On Thursday, October 10, CNN reported that the Georgia Secretary of State office has launched an official investigation to determine what happened to Kendrick Johnson's organs and why his body was stuffed with newspaper.
A spokeswoman for the Georgia Bureau of Investigation told CNN the agency conducted the initial autopsy and that “the organs were placed in Johnson’s body, the body was closed, then the body was released to the funeral home.”
However, the Valdosta-based funeral home's management is saying something very different.
The owner, Antonio Harrington, wrote a letter to their family’s attorney claiming the organs were not in the teen when the remains were received.
Harrington's letter stated that the organs “were destroyed through natural process” because of the manner in which the teen died and “discarded by the prosector before the body was sent back to Valdosta.”
A prosector is one who dissects cadavers for anatomical instruction or pathological examination.
The initial autopsy was performed by the GBI's Maryanne Gaffney-Kraft and her final autopsy report was released on May 2 despite the actual autopsy was done on January 14.
If Harrington Funeral Home stands by their story, do they have knowledge of a third-party who may have been involved which would shed more light to this investigation?
U.S. Attorney of the Middle District of Georgia, Michael Moore, said he urged anyone with information about Johnson's death to contact his office.
Johnson's body was seen briefly by Lowndes County Coroner Bill Watson on Friday, January 11, and Johnson's body had been laying out on the Old Gymnasium floor for hours on a warm January day. Eventually, it was sent to the (non-GBI) Chris Prine-controlled Valdosta-Lowndes Crime Lab instead of being immediately sent to Macon's GBI lab which has a medical examiner.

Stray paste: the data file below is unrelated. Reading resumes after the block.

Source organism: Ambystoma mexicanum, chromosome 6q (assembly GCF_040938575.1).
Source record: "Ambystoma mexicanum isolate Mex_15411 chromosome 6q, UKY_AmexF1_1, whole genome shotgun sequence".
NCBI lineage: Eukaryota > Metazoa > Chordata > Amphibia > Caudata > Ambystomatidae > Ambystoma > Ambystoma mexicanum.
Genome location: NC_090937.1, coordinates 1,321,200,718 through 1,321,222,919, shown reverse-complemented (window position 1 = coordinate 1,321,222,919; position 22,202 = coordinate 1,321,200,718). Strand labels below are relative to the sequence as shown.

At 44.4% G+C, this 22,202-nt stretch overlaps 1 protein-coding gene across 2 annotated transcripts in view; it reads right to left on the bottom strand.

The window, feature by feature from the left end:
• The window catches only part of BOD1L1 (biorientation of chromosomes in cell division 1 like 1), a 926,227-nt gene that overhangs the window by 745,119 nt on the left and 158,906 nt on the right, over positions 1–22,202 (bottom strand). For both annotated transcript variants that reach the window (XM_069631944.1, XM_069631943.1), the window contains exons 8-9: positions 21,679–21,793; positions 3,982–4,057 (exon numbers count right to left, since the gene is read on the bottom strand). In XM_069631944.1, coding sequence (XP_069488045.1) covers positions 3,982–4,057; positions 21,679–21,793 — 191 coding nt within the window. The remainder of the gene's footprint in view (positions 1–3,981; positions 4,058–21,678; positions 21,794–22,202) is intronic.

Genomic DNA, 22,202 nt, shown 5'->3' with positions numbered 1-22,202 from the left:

Lowndes County doesn't have a medical examiner. The GBI office in Thomasville--led by Special Agent Steve Turner-- doesn't have a medical examiner. However, the investigators from the Lowndes County Sheriff's Office, GBI-Thomaville and other local agencies came to a conclusion that Kendrick Johnson died due to a freak accident-- on the same day the Lowndes County High School student was found--January 11, 2013.
The Valdosta Daily Times went with the Lowndes Co. Sheriff's Office 'theory' --discounting the elected coroner--and it was printed on the front page of their newspaper. This is well documented.
However, why was Kendrick Johnson's body allowed to stay in Valdosta over the weekend (January 11-14) at the Valdosta-Lowndes Regional Crime Lab? Who authorized this and why?
After being ruled an accident, why wasn't Kendrick Johnson's body released to the next of kin within 24 hours which would have been Saturday, January 12? According to the state law, if ruled an accident, the body must be released unless there is a written statement detailing foul play.
On a side note, the emergence of the Valdosta-Crime Regional Crime Lab is a result of former Republican Governor Sonny Perdue closing down the GBI crime lab in nearby Moultrie in Colquitt County a few years back.
The Moultrie office is open again; however there are no medical examiners who can perform autopsies.
Bill Watson has been critical of the Lowndes Sheriff's Office in regard to the Kendrick Johnson case. Watson's predecessor, Walter Wacter expressed concern in 2008 over the Moultrie GBI crime lab closing and not having a medical examiner(s) on site to assist in autopsies.
Wacter said the following to the Valdosta Daily Times:
" It would be a lot more cost and time effective for Lowndes County if the Moultrie lab remains open and another medical examiner is hired. If our citizens would call the legislators and ask them to keep the crime labs open, it could make a difference."
There were efforts to close the Moultrie lab as early as 2007 when the lab lost is medical examiner despite public complaints from many South Georgia state legislators to keep the GBI lab open, but it appears State Sen. Tim Golden from Valdosta wasn't one of those legislators who publicly complain about the loss of the Moultrie GBI lab.
In 2008, the Moultrie lab was first put on notice that their lab was slated to be closed. In 2010, money was allocated by the General Assembly to keep the Moultrie GBI crime Lab open, but was rebuffed by former Republican Governor Sonny Perdue.
According to WALB-TV, the following was reported in 2010: The closing of Moultrie's Georgia Bureau of Investigation Crime Lab means offices that currently send their evidence there will now have to send it all the way to Macon, essentially doubling Macon's case load overnight and backlogging the justice system.